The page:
All-State repeat for Ames

Savannah Ames can add two All-State honors next to her pair of region titles for the Skagway Lady Panthers.
The 5’8” Skagway senior recently was named to the Class 1A/2A All-State team for the second straight year. The results of voting by Alaska sportswriters and broadcasters were announced on April 10.
Ames was joined on the team by Player of the Year Danica Wilson of state 2A champ Bristol Bay, Kendra Moerlein of 2A runner-up Ninilchik, Janet Geary of 1A Buckland, and Lydia Kasayulie of 1A New Stuyahok.
Yakutat’s Jacquoi James was named to the second team.
Skagway finished fourth in the state 2A tourney last month, and Ames led the team in scoring much of the season, and was a fearless passer and stealer. She has been recruited to play college ball at a small school in Idaho next year.
Two of Ames’ teammates Candi Ketterman and Tiffanie Potter, both juniors, got enough votes to receive honorable mention, along with Klawock’s Sharon Webb.
Two Southeast boy players were on the 1A/2A All-State team. Dustin Bowen of Hoonah and Derek Knudsen of Kake were joined on the team by Player of the Year Zach Klein of Bristol Bay, Blake Gabriel of state 2A champ Cook Inlet Academy, and Peter Tingook of Point Hope.
Kake’s Tim Demmert made the second team. Hoonah’s Devin Moritz and D.J. Lindstrom were listed under honorable mention along with Yakutat’s Kyle Dierick. Hoonah finished second in the state, while Kake took sixth.

Proposed triathlon has trouble getting organized

A Skagway triathlon that was being planned for Canada’s Victoria Day weekend may not get to the starting line.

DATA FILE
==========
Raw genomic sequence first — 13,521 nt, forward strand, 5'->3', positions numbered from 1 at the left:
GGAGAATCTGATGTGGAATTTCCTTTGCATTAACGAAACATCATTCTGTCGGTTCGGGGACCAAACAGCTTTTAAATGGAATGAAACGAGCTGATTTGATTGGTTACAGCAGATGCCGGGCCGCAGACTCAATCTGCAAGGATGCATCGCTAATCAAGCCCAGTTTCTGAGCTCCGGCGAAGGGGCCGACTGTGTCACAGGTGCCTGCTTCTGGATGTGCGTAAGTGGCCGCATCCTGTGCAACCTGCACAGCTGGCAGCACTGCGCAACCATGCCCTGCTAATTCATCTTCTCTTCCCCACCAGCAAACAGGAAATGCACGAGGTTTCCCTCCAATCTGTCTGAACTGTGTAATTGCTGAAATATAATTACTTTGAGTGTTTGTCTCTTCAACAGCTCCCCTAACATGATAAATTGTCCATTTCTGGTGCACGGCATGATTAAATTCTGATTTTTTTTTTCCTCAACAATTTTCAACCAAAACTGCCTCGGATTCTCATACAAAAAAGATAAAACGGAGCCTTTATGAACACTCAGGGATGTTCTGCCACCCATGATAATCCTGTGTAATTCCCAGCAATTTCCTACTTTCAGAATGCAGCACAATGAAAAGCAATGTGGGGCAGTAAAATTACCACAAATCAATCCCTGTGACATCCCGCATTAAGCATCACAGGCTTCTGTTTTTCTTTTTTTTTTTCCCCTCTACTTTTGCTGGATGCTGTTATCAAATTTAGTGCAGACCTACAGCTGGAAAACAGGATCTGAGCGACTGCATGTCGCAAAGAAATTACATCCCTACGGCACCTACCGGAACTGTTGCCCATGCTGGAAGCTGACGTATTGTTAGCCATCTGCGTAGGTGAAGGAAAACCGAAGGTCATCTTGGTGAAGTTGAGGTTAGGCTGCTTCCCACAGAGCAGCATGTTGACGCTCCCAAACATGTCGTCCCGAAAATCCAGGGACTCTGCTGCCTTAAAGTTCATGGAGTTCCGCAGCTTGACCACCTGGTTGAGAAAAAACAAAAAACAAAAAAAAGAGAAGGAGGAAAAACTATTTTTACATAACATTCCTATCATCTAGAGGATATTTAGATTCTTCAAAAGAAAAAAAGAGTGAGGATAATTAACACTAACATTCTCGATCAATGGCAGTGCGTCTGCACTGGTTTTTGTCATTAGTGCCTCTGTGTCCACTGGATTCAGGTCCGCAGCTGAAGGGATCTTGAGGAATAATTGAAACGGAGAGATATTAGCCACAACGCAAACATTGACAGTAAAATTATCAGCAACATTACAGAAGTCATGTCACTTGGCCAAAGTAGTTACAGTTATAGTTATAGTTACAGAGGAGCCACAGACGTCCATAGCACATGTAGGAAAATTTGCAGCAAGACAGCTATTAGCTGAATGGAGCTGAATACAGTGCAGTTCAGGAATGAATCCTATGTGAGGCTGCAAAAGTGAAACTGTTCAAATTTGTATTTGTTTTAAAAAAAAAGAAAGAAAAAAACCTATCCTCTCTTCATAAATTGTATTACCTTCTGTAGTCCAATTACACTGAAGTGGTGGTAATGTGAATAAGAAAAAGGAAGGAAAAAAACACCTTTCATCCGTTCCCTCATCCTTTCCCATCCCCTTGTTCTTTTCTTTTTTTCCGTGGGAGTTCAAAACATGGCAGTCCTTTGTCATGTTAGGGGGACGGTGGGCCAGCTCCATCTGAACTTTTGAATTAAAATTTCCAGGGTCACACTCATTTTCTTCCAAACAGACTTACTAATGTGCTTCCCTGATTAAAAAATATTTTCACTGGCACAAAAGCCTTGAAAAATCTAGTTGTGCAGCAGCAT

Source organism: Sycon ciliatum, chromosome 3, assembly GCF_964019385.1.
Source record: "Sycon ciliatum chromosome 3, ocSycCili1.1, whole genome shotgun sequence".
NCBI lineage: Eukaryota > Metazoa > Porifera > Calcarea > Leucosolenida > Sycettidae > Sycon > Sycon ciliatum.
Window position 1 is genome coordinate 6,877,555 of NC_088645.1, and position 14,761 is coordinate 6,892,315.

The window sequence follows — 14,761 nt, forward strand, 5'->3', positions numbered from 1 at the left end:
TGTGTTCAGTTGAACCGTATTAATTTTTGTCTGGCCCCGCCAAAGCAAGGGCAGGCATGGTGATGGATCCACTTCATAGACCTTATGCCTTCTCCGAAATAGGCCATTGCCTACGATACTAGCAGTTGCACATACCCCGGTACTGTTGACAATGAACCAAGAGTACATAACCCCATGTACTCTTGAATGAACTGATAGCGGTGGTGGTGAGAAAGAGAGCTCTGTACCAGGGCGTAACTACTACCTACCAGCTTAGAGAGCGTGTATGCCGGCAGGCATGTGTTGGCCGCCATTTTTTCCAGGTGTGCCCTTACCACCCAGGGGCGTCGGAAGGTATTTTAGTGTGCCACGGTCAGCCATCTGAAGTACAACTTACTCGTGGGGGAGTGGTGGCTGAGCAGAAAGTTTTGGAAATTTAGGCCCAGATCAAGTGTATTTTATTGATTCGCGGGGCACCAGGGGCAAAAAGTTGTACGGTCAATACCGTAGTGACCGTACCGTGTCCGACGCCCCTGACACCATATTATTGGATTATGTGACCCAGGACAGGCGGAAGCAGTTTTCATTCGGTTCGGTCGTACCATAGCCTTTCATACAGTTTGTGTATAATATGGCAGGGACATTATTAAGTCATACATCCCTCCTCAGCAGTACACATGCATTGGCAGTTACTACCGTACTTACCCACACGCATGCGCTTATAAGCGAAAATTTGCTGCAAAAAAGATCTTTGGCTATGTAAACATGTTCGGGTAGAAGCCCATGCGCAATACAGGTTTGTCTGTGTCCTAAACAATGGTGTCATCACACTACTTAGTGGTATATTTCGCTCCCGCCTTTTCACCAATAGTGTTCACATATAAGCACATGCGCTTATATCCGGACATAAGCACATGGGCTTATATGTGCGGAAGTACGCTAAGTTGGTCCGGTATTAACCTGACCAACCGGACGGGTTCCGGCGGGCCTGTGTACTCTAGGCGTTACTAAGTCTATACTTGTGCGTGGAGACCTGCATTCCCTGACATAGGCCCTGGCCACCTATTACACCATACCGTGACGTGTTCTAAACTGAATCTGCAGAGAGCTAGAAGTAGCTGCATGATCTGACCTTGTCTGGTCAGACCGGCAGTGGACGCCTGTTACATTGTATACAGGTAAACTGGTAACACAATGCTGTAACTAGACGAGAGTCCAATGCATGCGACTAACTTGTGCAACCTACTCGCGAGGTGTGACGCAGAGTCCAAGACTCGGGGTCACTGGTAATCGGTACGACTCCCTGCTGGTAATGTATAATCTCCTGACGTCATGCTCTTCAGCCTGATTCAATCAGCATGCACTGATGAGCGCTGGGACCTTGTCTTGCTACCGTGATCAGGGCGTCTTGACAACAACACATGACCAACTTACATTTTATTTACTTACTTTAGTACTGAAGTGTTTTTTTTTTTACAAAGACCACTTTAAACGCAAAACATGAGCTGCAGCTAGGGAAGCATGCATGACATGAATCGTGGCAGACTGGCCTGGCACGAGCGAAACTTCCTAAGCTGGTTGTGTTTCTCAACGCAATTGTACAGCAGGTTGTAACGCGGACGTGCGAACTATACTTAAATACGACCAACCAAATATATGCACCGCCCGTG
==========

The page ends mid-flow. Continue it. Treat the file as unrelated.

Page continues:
At the April 14 Convention and Visitors Bureau meeting at the AB Hall, the board of directors and Tourism Director Buckwheat Donahue discussed the planned “Paddle, Pedal and Plod Triathlon” that was to be held on May 21.
While Donahue still sees the event as beneficial to Skagway and possible to get started, some big obstacles stand in the way of getting the “annual” event off the ground.
A preliminary press release for the event went out in February, and the response has been positive for the race, which would include kayak, bicycle and running legs starting and ending at the small boat harbor. Donahue said that he expected involvement of between 20 and 25 teams from Skagway and Whitehorse. The event would fall on the Canadian holiday weekend and would be a draw for Yukon visitors.
“I’ve been looking for a Victoria Day event,” said board member Karl Klupar. “It’s a great idea.”
While all present agreed that the idea was a good one, one major problem is the lack of organization and preparation that has gone into the race.
Local athlete Eric Coufal originally was in charge of these preparations, including obtaining a sponsor and securing volunteer participation, but he was not able to meet these requirements.
“I’ve had a really bad winter, so I don’t have time to participate in the race,” said Coufal over the phone. “I feel terrible that I don’t have the time or resources to deal with it.”
These unfortunate circumstances have left the race in a state of suspension without a non-profit organization to sponsor the event, and a lot of work to organize race details and volunteers in just five weeks.
Donahue felt the race fit within the CVB’s goals, and planned on taking control of the race to ensure its inception and survival.
Klupar had concerns about the lack of time leading up to the race. “It takes 90 days to stage a successful event,” he said. “You’re going on (leave in October). We have an agenda to get done.”
Board member Carol Bourcy also voiced concern over the CVB’s role, as well as chair Tina Cyr, who said, “If Eric (Coufal) had gotten his act together... we would just be a support entity.”